Halo Wars 2 is the sequel to Microsoft’s real time strategy iteration of the Halo franchise. Halo Wars 2 is a completely different beast than what you’re used to. Quick, reflex based, first person combat has been swapped with a more passive, strategic formula. Halo Wars 2 takes the universe of Halo and tells it in a different way… but is it successful? Halo is a huge franchise, there’s no doubt about that. Sometimes taking a new spin on a popular brand can produce a great product. Other times, it diminishes the value of the original property. Where does Halo Wars 2 fall in those lines? Short answer: somewhere in between.
Story & Narrative
Halo Wars 2 tells the story of the Spirit of Fire, a UNSC (United Nations Space Command) star ship floating through space. When the crew is awoken after 28 years of cryo-sleep, they notice something is wrong. Floating above a massive planet, an encrypted signal gets received from the surface. When the crew realize it’s a friendly call for help, they head down to investigate.
Shortly thereafter, the UNSC team find out that a Brute leader named Atriox has started his own faction of mercenaries and deserters. After defying the Covenant (the prominent alien race of the series), Atriox inspires hordes of brutes and rogue Covenant to fight alongside him. This new group, known as the Banished, has even surpassed the Covenant in battle prowess. It’s one star ship of UNSC military personnel versus an army of savage beasts. Halo Wars 2 sets us up with a true David and Goliath tale.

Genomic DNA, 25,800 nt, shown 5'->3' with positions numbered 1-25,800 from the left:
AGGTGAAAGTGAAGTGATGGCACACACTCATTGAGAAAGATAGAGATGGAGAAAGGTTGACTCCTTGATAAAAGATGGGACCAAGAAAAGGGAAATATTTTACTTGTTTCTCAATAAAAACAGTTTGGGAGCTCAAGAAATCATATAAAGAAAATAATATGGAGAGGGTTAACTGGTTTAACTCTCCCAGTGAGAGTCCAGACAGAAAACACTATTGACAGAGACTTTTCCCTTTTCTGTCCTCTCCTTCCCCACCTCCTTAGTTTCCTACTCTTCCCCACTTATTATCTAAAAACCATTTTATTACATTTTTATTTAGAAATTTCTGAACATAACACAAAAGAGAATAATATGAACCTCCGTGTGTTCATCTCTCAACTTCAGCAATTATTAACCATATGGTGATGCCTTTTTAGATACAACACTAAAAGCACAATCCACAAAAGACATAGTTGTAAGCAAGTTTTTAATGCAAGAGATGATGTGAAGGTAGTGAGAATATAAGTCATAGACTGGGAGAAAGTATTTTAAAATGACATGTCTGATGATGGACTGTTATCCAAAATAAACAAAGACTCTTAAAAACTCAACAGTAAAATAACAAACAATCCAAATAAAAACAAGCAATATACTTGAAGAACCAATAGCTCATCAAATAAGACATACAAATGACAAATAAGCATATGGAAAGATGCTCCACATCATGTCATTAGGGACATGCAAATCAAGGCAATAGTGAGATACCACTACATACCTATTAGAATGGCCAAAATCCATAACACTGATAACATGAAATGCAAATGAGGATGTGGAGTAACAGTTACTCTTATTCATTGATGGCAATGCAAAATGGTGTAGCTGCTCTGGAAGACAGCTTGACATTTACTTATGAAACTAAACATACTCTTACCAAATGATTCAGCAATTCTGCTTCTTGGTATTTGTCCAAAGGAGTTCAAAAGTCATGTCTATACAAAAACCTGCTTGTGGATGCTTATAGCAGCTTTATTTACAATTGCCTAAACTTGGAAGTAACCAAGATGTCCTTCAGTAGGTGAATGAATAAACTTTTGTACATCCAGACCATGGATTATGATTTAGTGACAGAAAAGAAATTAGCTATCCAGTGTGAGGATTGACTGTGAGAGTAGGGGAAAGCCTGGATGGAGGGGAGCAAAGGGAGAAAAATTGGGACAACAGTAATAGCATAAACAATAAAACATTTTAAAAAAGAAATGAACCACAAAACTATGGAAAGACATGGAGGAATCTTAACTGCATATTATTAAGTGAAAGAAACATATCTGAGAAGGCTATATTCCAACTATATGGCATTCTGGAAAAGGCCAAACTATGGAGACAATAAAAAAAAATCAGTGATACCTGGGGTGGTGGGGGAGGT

Performances & Characters
Out of all the new characters introduced, there’s one definite stand out. Enter Isabel, the new A.I. that the Spirit of Fire meets up with. She’s incredibly human-like, sometimes more so than the actual humans. Her character is written exceedingly well, and I found myself growing rather fond of Isabel after a few brief missions. A lot of the characters come down to pure dialogue, as you won’t see many of them up close. The majority of face time is restricted to the beautiful cut scenes (more on that later). Unfortunately, most of the cast is voiced by-the-numbers, and my empathy for those characters suffered from it. Besides Isabel, the rest of the cast is functional but rarely noteworthy.
The game is presented well, I’ll admit that. The menus are clean and easy to read, and I rarely had a problem visually navigating. In fact, the presentation and level of clarity in graphics is Halo Wars 2‘s biggest strength. Cut scenes are obviously high production; character models look pristine and textures are nearly photo-realistic. The story’s tone can be attributed to these fantastic cut scenes, and it’s one of realism. Fights between marines and enemies feel violent and high stakes in cinematics. This gives a humanity to the marines behind the helmets, and I enjoyed the style. It honestly gets me excited for the inevitable Halo 6, if this is the tone that Microsoft is now aiming for. I enjoy the darker and more serious atmosphere, as it adds weight to the action.
Although the genre is strategy rather than first person shooting, the specific aspects of the Halo universe work well. Franchise features like skulls, multiple difficulties, and scored missions all feel rewarding within the game. It also feels great to use familiar units like the , Warthogs, and more.